The Three Musketeers By Alexandre Dumas Part 5: Chapters 60-63

D'Artagnan, who had his eyes fixed upon this man, became very pale, and let his glass fall.

"What is the matter, monsieur?" said Planchet. "Oh, come, gentlemen, my master is ill!"

The three friends hastened toward d'Artagnan, who, instead of being ill, ran toward his horse. They stopped him at the door.

"Well, where the devil are you going now?" cried Athos.

"It is he!" cried d'Artagnan, pale with anger, and with the sweat on his brow, "it is he! let me overtake him!"

"He? What he?" asked Athos.

"He, that man!"

"What man?"

"That cursed man, my evil genius, whom I have always met with when threatened by some misfortune, he who accompanied that horrible woman when I met her for the first time, he whom I was seeking when I offended our Athos, he whom I saw on the very morning Madame Bonacieux was abducted. I have seen him; that is he! I recognized him when the wind blew upon his cloak."

"The devil!" said Athos, musingly.

"To saddle, gentlemen! to saddle! Let us pursue him, and we shall overtake him!"

"My dear friend," said Aramis, "remember that he goes in an opposite direction from that in which we are going, that he has a fresh horse, and ours are fatigued, so that we shall disable our own horses without even a chance of overtaking him. Let the man go, d'Artagnan; let us save the woman."

"Monsieur, monsieur!" cried a hostler, running out and looking after the stranger, "monsieur, here is a paper which dropped out of your hat! Eh, monsieur, eh!"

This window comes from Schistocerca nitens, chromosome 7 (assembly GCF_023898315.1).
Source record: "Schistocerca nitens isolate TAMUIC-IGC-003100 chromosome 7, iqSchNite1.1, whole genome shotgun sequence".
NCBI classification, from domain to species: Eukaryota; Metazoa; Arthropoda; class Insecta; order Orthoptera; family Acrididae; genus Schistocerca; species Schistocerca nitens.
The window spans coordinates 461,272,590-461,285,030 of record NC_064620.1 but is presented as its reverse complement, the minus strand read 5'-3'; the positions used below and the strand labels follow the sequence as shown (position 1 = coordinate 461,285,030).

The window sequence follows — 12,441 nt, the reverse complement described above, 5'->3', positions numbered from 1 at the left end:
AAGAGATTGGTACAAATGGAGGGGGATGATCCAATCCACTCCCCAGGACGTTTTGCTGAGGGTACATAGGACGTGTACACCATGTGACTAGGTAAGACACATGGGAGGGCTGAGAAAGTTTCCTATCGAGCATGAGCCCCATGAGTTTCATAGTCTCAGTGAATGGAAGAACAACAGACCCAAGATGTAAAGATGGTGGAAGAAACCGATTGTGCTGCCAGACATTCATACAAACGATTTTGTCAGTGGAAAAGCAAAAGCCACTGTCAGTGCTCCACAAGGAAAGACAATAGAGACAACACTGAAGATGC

"Friend," said d'Artagnan, "a half-pistole for that paper!"

"My faith, monsieur, with great pleasure! Here it is!"

The hostler, enchanted with the good day's work he had done, returned to the yard. D'Artagnan unfolded the paper.

"Well?" eagerly demanded all his three friends.

"Nothing but one word!" said d'Artagnan.

"Yes," said Aramis, "but that one word is the name of some town or village."

"Armentieres," read Porthos; "Armentieres? I don't know such a place."

"And that name of a town or village is written in her hand!" cried Athos.

"Come on, come on!" said d'Artagnan; "let us keep that paper carefully, perhaps I have not thrown away my half-pistole. To horse, my friends, to horse!"

And the four friends flew at a gallop along the road to Bethune.

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